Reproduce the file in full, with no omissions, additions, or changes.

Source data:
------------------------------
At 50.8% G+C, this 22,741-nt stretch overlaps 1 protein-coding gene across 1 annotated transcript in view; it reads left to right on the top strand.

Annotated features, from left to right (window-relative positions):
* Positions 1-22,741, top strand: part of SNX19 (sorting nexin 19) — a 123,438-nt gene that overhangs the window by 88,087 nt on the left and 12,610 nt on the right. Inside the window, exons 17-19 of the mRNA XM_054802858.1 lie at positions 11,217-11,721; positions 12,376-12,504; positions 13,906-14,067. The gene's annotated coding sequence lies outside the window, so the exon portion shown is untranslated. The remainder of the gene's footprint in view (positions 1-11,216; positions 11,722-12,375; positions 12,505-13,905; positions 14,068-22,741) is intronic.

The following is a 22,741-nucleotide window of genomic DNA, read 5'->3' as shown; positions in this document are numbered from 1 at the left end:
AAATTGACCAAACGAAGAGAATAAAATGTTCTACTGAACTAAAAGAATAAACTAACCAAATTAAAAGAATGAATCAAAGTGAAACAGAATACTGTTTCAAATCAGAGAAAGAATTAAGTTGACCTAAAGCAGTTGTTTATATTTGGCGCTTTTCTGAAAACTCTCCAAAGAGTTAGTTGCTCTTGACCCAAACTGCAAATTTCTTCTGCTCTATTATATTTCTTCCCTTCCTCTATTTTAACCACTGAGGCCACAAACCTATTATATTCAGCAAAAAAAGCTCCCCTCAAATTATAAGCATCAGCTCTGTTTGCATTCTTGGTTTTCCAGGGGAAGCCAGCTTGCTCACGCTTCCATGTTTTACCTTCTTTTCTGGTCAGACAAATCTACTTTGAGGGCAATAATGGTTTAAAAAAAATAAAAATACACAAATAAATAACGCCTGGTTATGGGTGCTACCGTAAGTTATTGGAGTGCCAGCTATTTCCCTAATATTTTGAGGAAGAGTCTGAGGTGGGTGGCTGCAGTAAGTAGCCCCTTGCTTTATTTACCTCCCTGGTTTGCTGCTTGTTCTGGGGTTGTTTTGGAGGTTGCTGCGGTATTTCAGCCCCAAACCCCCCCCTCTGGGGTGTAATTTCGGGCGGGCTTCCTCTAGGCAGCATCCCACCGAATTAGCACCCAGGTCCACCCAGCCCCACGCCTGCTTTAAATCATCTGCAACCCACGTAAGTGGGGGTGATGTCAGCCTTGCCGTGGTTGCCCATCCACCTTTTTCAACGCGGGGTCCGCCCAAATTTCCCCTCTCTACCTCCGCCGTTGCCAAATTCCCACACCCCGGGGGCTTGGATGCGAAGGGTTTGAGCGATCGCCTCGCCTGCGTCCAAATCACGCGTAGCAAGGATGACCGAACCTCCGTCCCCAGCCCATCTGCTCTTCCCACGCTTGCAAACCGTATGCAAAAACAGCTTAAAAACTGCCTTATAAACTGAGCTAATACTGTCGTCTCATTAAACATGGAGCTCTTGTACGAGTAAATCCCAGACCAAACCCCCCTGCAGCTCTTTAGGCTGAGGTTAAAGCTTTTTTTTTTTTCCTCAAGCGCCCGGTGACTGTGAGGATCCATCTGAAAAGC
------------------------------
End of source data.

At 50.8% G+C, this 22,741-nt stretch overlaps 1 protein-coding gene across 1 annotated transcript in view; it reads left to right on the top strand.

Annotated features, from left to right (window-relative positions):
* Positions 1-22,741, top strand: part of SNX19 (sorting nexin 19) — a 123,438-nt gene that overhangs the window by 88,087 nt on the left and 12,610 nt on the right. Inside the window, exons 17-19 of the mRNA XM_054802858.1 lie at positions 11,217-11,721; positions 12,376-12,504; positions 13,906-14,067. The gene's annotated coding sequence lies outside the window, so the exon portion shown is untranslated. The remainder of the gene's footprint in view (positions 1-11,216; positions 11,722-12,375; positions 12,505-13,905; positions 14,068-22,741) is intronic.

The following is a 22,741-nucleotide window of genomic DNA, read 5'->3' as shown; positions in this document are numbered from 1 at the left end:
AAATTGACCAAACGAAGAGAATAAAATGTTCTACTGAACTAAAAGAATAAACTAACCAAATTAAAAGAATGAATCAAAGTGAAACAGAATACTGTTTCAAATCAGAGAAAGAATTAAGTTGACCTAAAGCAGTTGTTTATATTTGGCGCTTTTCTGAAAACTCTCCAAAGAGTTAGTTGCTCTTGACCCAAACTGCAAATTTCTTCTGCTCTATTATATTTCTTCCCTTCCTCTATTTTAACCACTGAGGCCACAAACCTATTATATTCAGCAAAAAAAGCTCCCCTCAAATTATAAGCATCAGCTCTGTTTGCATTCTTGGTTTTCCAGGGGAAGCCAGCTTGCTCACGCTTCCATGTTTTACCTTCTTTTCTGGTCAGACAAATCTACTTTGAGGGCAATAATGGTTTAAAAAAAATAAAAATACACAAATAAATAACGCCTGGTTATGGGTGCTACCGTAAGTTATTGGAGTGCCAGCTATTTCCCTAATATTTTGAGGAAGAGTCTGAGGTGGGTGGCTGCAGTAAGTAGCCCCTTGCTTTATTTACCTCCCTGGTTTGCTGCTTGTTCTGGGGTTGTTTTGGAGGTTGCTGCGGTATTTCAGCCCCAAACCCCCCCCTCTGGGGTGTAATTTCGGGCGGGCTTCCTCTAGGCAGCATCCCACCGAATTAGCACCCAGGTCCACCCAGCCCCACGCCTGCTTTAAATCATCTGCAACCCACGTAAGTGGGGGTGATGTCAGCCTTGCCGTGGTTGCCCATCCACCTTTTTCAACGCGGGGTCCGCCCAAATTTCCCCTCTCTACCTCCGCCGTTGCCAAATTCCCACACCCCGGGGGCTTGGATGCGAAGGGTTTGAGCGATCGCCTCGCCTGCGTCCAAATCACGCGTAGCAAGGATGACCGAACCTCCGTCCCCAGCCCATCTGCTCTTCCCACGCTTGCAAACCGTATGCAAAAACAGCTTAAAAACTGCCTTATAAACTGAGCTAATACTGTCGTCTCATTAAACATGGAGCTCTTGTACGAGTAAATCCCAGACCAAACCCCCCTGCAGCTCTTTAGGCTGAGGTTAAAGCTTTTTTTTTTTTCCTCAAGCGCCCGGTGACTGTGAGGATCCATCTGAAAAGC